Who are the stars and the poor performers in your supply chain suppliers? Which from these are the critical suppliers but you can’t afford to fail? This article looks at ways you could’ve map and classify suppliers to maximise the resilience of your supply chain.
Mapping your supply chain suppliers
Key takeaways in this article:
• A number of models can help us identify where the key risks and opportunities may lie within our supply chain
• The procurement professionals can analyse their supply chains and build supply chain resilience and sustainability
In business, just as in our personal lives, times of adversity show us who our real friends are and those relationships that will endure and strengthen.
We’re all reading and hearing about how the pandemic is shining a spotlight on the fragility of what we thought were pretty robust supply chains. In this article we’ll describe some immediate actions you can take to identify where the big opportunities and threats lie within your supply chains from the perspective of supply chain relationships. we’ll describe some simple tools that will help you spot incongruence and misalignment, which in turn helps identify those links in the chain that represent the highest risk of supply interruption.
You might be feeling the pain or losing sleep because of those supply chain partners who appear to have self-preservation as their sole priority. Maybe you are heartened by the way some of your suppliers have really stepped up and worked with you to ensure that you both survive and thrive through this crisis. Are you seeing any great examples of creativity and innovation which will build resilience and agility in your supply chain and help you cope with the next crisis even better?
But what about proactively identifying those supply chains where you need to focus your energy to build resilience?
In our globalised economy, even the simplest supply chains are actually quite complex. We read that 94% of the Fortune 1000 organisations have or had Tier 1 or 2 suppliers in Covid-19 impacted regions in China (https://fortune.com/2020/02/21/fortune-1000-coronavirus-china-supply-chain-impact/). Despite heralding supply sustainability as a top strategic objective to appease shareholders, tax payers or media, price still seems to trump sustainability in the majority of sourcing strategies, to the detriment of supply chain resilience. The proof of this comes to the fore when a global pandemic comes knocking.
So, how can we identify where the cracks may be that will have a significant detrimental impact on our organisations? We’ve probably got 100s, if not 1000s of suppliers within our supply chains. It isn’t practical, nor necessary, to develop close collaborative relationships with them all. So how do we separate the wheat from the chaff?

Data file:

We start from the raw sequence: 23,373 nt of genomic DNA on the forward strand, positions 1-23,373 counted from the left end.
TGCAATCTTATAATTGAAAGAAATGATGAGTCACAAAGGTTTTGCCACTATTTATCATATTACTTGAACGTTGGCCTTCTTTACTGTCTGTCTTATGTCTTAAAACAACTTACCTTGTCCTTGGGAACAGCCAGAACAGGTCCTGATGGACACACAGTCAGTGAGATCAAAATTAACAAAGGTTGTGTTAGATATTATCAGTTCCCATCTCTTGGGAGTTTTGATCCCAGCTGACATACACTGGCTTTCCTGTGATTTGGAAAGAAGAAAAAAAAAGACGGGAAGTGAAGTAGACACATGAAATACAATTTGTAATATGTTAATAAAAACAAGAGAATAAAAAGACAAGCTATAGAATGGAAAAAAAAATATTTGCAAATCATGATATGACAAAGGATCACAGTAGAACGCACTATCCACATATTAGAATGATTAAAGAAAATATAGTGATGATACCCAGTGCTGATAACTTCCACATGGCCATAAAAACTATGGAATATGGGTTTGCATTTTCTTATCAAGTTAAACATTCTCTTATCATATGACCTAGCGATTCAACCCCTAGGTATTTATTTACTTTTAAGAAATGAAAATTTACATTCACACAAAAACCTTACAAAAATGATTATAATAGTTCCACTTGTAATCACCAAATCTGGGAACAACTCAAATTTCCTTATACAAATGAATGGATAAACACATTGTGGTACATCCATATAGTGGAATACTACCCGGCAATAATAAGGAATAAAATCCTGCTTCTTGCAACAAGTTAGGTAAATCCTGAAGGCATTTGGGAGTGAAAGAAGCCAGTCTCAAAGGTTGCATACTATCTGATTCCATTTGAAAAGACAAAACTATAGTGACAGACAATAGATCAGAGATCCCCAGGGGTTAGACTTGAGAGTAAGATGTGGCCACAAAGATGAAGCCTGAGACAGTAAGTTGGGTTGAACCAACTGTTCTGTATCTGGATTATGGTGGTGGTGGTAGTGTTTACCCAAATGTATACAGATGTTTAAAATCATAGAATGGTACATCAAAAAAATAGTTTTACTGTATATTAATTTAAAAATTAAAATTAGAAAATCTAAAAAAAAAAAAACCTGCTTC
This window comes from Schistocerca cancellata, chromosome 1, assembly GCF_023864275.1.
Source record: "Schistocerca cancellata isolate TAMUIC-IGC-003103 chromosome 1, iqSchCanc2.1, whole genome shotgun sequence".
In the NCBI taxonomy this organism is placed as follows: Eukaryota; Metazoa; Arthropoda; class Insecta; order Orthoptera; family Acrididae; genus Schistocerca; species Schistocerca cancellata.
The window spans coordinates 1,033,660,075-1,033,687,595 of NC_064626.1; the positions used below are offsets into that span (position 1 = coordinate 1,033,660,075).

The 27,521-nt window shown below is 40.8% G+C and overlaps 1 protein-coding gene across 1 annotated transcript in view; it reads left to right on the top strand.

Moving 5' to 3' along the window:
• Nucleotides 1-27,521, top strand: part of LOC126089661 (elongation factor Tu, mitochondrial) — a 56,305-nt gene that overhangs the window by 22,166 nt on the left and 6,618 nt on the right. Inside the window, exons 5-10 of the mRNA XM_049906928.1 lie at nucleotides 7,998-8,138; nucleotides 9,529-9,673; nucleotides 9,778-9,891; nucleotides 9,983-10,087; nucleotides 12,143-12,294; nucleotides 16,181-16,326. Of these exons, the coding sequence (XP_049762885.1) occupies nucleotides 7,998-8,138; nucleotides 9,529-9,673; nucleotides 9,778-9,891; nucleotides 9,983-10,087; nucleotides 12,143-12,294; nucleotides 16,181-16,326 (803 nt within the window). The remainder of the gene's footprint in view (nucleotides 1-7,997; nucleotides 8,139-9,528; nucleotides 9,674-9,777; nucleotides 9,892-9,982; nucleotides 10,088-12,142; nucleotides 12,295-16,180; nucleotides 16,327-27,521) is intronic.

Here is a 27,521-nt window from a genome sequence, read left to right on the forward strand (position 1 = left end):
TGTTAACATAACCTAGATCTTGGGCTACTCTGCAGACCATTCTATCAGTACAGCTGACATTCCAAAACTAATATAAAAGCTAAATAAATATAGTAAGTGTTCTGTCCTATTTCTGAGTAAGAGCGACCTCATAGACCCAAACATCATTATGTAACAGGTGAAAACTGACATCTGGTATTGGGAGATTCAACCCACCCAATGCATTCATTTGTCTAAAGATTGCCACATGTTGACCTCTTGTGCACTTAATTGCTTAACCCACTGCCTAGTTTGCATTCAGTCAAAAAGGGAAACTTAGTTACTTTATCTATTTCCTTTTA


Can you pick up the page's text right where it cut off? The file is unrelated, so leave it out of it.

Here’s 3 actions you can take straight away to reduce your supply interruption risk and deliver the value you expect from your supply chains.
Action 1) Let’s map our world
1. Segment your suppliers. Where are you spending most of your money? Apply a Pareto 80:20… you will probably find that 80% of your spend is with 20% of your suppliers. This top 20% are your Category A suppliers and should be your initial focus.
2. Segment your purchases. The Kraljic matrix (Fig 1) is a useful tool to map your purchases in terms of organisational impact (things to consider here include; business interruption risk, loss of sales risk, proportion of your organisation’s total spend) and how difficult it is to source product or service (considerations here include the number of suppliers, type of supply market, time it takes to onboard suppliers, regulations and legislation
that impact the purchase).
3. Data does nothing without application. Use your analysis from actions 1 & 2 to prioritise where your greatest risk could be hiding and where you need to focus your efforts first;
1) Category A suppliers
2) Most important procurements – Strategic & Bottleneck items
How many of your Category A suppliers map into the Strategic & Bottleneck boxes? Does this feel right?
Mark Blanchard, Principal Consultant
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